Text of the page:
By HOLLY ROYCE
Last night I was watching X-factor and waiting with baited breath as they flashed up sneaky segments of Hayley Sillar, the girl from Coffs Harbour. I was sweating up a storm as I waited to see our home grown star shake her money maker on national television.
And yet today I have woken up with a giant rage ball in my stomach, because the response to Hayley’s performance on social media, proved that women are some of the worst perpetuators of sexism. How? By slut shaming.
Here’s a taste of Hayley’s courageous performance:
Now, Hayley’s performance could have been received in two ways:
(1) The audience could have admired Hayley for being a vivacious, strategic performer and thought “I am inspired by her confidence, I am going to incorporate some of that into my day and love myself more”.
OR, the way it went down.
(2) Where the audience called her a slut and applied negative connotations to the terms like self-love and confidence.
I first met Hayley in high school. I didn’t always feel confident in being myself, but Hayley always did and people LOVED her for it. Hayley is honestly one of the people in my life who made me realise that if I could love myself for the big old weirdo that I was, other people would too.
Something felt a bit off about the way her whole performance was portrayed on X Factor last night – for example, following her performance was the suggested hashtag – “#sassymuch? Or #toomuch?” It was like the starting pistol for slut shaming season had been fired. Looking at twitter only confirmed what I had already suspected.
Hayley’s performance photo currently has more comments than any other performers photo on the X-factor Facebook page. “Slut” says one. “God, she loves herself,” claims another. “That looked more like an audition for a strip club.”
And probably the worst sorts of comments are these: “How could she do that in front of her father? If I was her father I would be so ashamed.”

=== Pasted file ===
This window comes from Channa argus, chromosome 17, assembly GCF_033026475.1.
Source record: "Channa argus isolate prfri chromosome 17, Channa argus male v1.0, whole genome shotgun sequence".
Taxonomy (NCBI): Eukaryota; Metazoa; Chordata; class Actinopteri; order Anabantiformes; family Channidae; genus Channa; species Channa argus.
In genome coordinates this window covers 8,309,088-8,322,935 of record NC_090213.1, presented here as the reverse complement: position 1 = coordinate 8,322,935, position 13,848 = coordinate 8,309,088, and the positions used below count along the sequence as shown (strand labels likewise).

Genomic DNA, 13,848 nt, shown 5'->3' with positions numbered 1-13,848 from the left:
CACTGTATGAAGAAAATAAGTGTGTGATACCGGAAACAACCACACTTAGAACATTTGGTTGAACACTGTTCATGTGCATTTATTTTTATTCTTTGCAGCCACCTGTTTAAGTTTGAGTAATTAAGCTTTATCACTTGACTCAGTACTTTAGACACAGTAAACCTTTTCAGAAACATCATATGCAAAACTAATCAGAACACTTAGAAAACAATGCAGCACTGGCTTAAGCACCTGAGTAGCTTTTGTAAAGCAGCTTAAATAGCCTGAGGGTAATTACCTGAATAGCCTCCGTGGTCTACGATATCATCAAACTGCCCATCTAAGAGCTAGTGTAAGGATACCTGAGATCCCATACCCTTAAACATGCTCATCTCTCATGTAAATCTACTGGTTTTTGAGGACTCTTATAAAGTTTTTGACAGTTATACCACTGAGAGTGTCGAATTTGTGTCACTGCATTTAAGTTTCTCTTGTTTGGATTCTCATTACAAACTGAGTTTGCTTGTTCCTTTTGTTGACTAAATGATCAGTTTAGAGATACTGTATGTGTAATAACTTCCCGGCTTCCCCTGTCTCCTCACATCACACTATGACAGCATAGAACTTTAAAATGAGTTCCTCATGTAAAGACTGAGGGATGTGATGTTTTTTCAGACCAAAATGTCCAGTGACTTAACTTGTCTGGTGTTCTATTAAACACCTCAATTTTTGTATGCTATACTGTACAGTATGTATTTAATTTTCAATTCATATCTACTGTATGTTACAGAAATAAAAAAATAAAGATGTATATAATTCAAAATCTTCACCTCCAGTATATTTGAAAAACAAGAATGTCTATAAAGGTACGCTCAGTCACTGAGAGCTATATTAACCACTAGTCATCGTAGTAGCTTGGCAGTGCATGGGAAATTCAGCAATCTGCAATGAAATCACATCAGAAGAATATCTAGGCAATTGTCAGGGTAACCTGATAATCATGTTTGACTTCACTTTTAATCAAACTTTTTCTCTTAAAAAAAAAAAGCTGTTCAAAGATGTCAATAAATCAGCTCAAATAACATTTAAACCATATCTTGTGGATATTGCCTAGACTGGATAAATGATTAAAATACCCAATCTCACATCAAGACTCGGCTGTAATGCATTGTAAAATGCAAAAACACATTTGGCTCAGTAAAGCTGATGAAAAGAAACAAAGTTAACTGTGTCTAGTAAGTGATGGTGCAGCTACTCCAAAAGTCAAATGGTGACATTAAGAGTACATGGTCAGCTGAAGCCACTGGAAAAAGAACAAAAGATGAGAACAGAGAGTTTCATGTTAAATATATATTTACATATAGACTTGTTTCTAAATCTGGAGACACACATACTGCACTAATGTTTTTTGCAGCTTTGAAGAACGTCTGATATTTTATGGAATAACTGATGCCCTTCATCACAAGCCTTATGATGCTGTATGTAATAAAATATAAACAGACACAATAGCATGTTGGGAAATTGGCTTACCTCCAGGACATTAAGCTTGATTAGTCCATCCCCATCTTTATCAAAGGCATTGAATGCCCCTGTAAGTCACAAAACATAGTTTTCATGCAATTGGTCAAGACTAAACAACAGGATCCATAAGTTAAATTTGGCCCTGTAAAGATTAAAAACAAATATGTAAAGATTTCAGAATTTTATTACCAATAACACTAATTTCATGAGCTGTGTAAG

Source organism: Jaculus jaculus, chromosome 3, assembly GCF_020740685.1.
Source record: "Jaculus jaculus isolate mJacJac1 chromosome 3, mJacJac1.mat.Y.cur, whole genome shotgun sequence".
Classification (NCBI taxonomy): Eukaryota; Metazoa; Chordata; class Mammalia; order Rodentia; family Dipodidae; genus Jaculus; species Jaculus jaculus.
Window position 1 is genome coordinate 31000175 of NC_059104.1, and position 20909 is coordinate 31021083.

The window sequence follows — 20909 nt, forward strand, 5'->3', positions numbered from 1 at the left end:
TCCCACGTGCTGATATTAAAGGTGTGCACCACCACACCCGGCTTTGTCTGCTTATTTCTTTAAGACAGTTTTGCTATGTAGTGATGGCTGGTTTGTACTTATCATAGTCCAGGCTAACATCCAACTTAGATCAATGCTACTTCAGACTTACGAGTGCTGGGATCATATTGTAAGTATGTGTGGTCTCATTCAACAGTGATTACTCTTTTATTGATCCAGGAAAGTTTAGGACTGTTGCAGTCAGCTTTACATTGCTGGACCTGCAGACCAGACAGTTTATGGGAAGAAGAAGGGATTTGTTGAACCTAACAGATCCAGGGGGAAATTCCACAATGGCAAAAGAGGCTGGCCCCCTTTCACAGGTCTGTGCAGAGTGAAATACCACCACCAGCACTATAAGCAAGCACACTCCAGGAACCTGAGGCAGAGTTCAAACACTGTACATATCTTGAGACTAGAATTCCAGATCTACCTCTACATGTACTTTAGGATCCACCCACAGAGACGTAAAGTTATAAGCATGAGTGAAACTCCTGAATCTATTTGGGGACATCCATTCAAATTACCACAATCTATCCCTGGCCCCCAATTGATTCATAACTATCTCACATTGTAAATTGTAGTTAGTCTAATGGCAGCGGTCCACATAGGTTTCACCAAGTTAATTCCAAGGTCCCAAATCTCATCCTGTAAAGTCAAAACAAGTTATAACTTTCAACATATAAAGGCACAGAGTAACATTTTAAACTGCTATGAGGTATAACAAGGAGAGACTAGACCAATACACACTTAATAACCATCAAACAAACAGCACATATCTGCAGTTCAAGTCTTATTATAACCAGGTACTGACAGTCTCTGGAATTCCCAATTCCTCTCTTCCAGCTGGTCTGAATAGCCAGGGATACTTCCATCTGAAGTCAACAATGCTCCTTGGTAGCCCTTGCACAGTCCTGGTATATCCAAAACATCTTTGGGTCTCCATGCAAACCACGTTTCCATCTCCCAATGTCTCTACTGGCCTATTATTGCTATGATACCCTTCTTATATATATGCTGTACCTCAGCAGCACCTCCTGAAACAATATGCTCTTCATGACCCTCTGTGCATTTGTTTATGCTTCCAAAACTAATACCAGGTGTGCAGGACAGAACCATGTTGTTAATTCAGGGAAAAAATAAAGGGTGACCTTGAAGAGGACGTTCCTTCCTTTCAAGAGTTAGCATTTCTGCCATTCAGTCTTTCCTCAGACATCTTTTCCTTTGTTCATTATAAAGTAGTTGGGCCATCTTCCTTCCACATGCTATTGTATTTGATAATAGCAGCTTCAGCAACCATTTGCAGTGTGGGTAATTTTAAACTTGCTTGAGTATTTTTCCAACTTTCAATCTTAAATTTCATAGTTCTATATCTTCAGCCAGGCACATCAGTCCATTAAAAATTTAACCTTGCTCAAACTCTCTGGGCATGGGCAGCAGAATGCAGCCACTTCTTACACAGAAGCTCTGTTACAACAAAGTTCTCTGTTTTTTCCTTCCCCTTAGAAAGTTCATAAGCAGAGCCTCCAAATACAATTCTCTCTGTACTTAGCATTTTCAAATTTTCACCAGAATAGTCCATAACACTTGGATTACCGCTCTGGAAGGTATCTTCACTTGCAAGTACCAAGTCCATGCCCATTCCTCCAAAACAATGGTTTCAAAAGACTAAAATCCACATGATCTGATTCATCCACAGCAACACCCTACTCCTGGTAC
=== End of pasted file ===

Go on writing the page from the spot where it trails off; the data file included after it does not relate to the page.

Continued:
Needless to say, I have it on very good authority that her father and entire family are actually very, very proud. They are proud because they have a confident, friendly and happy daughter/sibling who is following her dreams.
I am positive if Hayley saw any of these comments she would laugh them off.
Ladies we need to get our shit together and support one another. Take a page out of Tina Fey’s book next time you’re going to call someone a slut, and just don’t.
Mamamia’s Deputy Editor Lucy Ormonde was also watching X-Factor last night and had a different reaction to Holly. Here’s what she had to say about Hayley’s performance.
By LUCY ORMONDE
OK, so I don’t usually watch X-Factor (I’m more of a Masterchef girl myself) but I was at home with my flat mates and some friends last night, it happened to be playing in the background and I found my watching
some all of it.
And, yeah, Hayley’s performance caught my attention.
And not in the way it caught the attention of the men around me.
To be honest, I felt sad. Sad that young women feel like they have to dress in short shorts and tight tops and kick their legs around a stage in order to get someone’s attention. I think it’s sad we live in a world where some girls assumes her singing and dancing talents alone are not enough to get her through to the next round.
Going by the judge’s reaction to her performance (particularly the male judges) and the way her act was sold by the creators of the show on social media (#sassymuch?) – it might not have been. Would Hayley, dressed simply in jeans, a t-shirt and sneakers, singing the same song and showing off her dance skills have gotten though to the next round?
What’s happened to us as a community when this kind of super-sexualised performance is stock-standard to sell a song and dance routine? What’s happened when young women are made to feel that wearing anything but a tiny strip of material won’t be enough to warrant attention? What’s happened when My Little Pony has morphed from a horse into a two-legged woman with a box gap, who wears short skirts and over-the-knee boots?
When you compare Hayley’s performance to Robin Thicke’s Blurred Lines video clip, Miley Cyrus’ We Can’t Stop or almost anything from Rhianna, it’s mild. G-rated even. But how long until young girls start thinking that this is what singing is about now?
I’m wishing Hayley the very best in the rest of the competition. She’s a beautiful, obviously talented girl. I agree with Holly that the reaction on Twitter was disgusting and deplorable, but I just hope – for her sake and for other young girls out there – she makes it through on her singing ability and not just for her “nasty” performance (as one judge commented last night).
What do you think of Hayley’s performance? Was the angry response fueled by how X-Factor pushed her performance on Twitter? Do you think there is too much pressure on young singers to be ‘sexy’?